Marker Evaluation of characteristic quantitative Variables in Electroneurography
In this project – a group of three students – are analyzing how precise quantitative variables could be manually or automatically extracted in Electroneurography, which is an essential measurement method for the assessment of peripheral nerve disorders. For electrophysiological diagnostics, muscle signals are recorded with surface electrodes. The signals are triggered by electrical stimulation of efferent nerve fibers at different sites along the nerve. The recorded waveforms are analyzed by measuring quantities such as nerve conduction velocity, signal amplitude, distal motor latency. These are compared with age-matched reference values. These objective data are a relevant contribution to the diagnosis of nerve pathologies in addition to the clinical examination.
Compared to algorithms from digital signal processing, these measurements are either imprecise setting characteristic signal variables by hand in the recorded signals, or they result in non-uniform results if electroneurography equipment of different manufacturers is used for the measurement. Additionally, no standardized algorithms are currently available for the calculation of quantitative variables, which makes a comparison of clinical studies quite challenging and prohibits the usage of big data and artificial intelligence.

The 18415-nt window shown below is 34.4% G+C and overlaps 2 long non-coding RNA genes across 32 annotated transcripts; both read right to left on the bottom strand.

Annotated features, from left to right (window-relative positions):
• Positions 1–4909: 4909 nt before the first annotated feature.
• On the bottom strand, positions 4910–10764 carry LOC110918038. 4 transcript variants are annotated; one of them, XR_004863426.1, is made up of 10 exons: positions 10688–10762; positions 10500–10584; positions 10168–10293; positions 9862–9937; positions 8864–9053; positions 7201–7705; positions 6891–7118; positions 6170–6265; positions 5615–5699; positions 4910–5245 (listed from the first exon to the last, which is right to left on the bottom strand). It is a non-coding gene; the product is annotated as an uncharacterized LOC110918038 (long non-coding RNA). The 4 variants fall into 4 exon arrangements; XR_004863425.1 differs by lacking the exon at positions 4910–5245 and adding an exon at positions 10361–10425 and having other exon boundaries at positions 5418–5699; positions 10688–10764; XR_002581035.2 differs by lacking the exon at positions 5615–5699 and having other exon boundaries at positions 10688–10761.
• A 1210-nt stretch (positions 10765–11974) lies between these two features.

The project task is to develop a web-based survey, which enables medical persons to participate from their clinical computer and to set time- and amplitude markers by hand. This survey allows to collect statistics characteristic markers. Afterwards, the results of the different markers are compared in terms of accuracy to a standard electroneurography system and advanced digital signal processing algorithms. The motivation of this project is to enable the use of modern signal analysis methods in the neurologic application by showing the impact of optimal calculated quantitative variables in electroneurography. This could pave the way for machine learning for electrophysiological diagnostics in the near future.
- Tobias Philipp
- Lukas Fonk
- Christian Kanarski
- Eric Elzenheimer
- Gerhard Schmidt
- Kevin Prehn